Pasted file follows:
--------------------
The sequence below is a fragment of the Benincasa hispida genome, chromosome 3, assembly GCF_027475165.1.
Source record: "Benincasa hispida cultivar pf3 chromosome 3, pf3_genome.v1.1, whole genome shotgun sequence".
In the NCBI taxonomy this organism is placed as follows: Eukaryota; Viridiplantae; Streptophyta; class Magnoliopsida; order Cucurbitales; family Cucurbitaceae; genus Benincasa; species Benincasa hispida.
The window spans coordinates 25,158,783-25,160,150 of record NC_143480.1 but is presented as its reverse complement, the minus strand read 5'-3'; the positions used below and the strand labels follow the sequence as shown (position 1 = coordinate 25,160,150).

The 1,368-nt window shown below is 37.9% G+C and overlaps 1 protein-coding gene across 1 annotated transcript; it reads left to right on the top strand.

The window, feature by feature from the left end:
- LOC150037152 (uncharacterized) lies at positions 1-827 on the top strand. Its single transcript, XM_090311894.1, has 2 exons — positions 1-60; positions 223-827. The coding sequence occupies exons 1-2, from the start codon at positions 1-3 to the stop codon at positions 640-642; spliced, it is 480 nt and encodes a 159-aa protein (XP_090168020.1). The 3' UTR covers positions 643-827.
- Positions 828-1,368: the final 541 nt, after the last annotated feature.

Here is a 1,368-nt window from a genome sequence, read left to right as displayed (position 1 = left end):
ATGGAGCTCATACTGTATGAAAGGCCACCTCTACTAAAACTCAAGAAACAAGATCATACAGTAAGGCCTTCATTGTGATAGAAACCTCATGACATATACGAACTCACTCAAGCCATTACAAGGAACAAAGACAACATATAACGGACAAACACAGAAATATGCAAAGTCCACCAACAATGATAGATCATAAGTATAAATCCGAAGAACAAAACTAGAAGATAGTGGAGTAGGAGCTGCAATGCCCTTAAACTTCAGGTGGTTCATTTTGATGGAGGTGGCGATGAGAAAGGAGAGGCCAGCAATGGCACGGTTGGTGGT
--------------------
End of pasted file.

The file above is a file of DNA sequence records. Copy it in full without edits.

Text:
The sequence below is a fragment of the Benincasa hispida genome, chromosome 3, assembly GCF_027475165.1.
Source record: "Benincasa hispida cultivar pf3 chromosome 3, pf3_genome.v1.1, whole genome shotgun sequence".
In the NCBI taxonomy this organism is placed as follows: Eukaryota; Viridiplantae; Streptophyta; class Magnoliopsida; order Cucurbitales; family Cucurbitaceae; genus Benincasa; species Benincasa hispida.
The window spans coordinates 25,158,783-25,160,150 of record NC_143480.1 but is presented as its reverse complement, the minus strand read 5'-3'; the positions used below and the strand labels follow the sequence as shown (position 1 = coordinate 25,160,150).

The 1,368-nt window shown below is 37.9% G+C and overlaps 1 protein-coding gene across 1 annotated transcript; it reads left to right on the top strand.

The window, feature by feature from the left end:
- LOC150037152 (uncharacterized) lies at positions 1-827 on the top strand. Its single transcript, XM_090311894.1, has 2 exons — positions 1-60; positions 223-827. The coding sequence occupies exons 1-2, from the start codon at positions 1-3 to the stop codon at positions 640-642; spliced, it is 480 nt and encodes a 159-aa protein (XP_090168020.1). The 3' UTR covers positions 643-827.
- Positions 828-1,368: the final 541 nt, after the last annotated feature.

Here is a 1,368-nt window from a genome sequence, read left to right as displayed (position 1 = left end):
ATGGAGCTCATACTGTATGAAAGGCCACCTCTACTAAAACTCAAGAAACAAGATCATACAGTAAGGCCTTCATTGTGATAGAAACCTCATGACATATACGAACTCACTCAAGCCATTACAAGGAACAAAGACAACATATAACGGACAAACACAGAAATATGCAAAGTCCACCAACAATGATAGATCATAAGTATAAATCCGAAGAACAAAACTAGAAGATAGTGGAGTAGGAGCTGCAATGCCCTTAAACTTCAGGTGGTTCATTTTGATGGAGGTGGCGATGAGAAAGGAGAGGCCAGCAATGGCACGGTTGGTGGT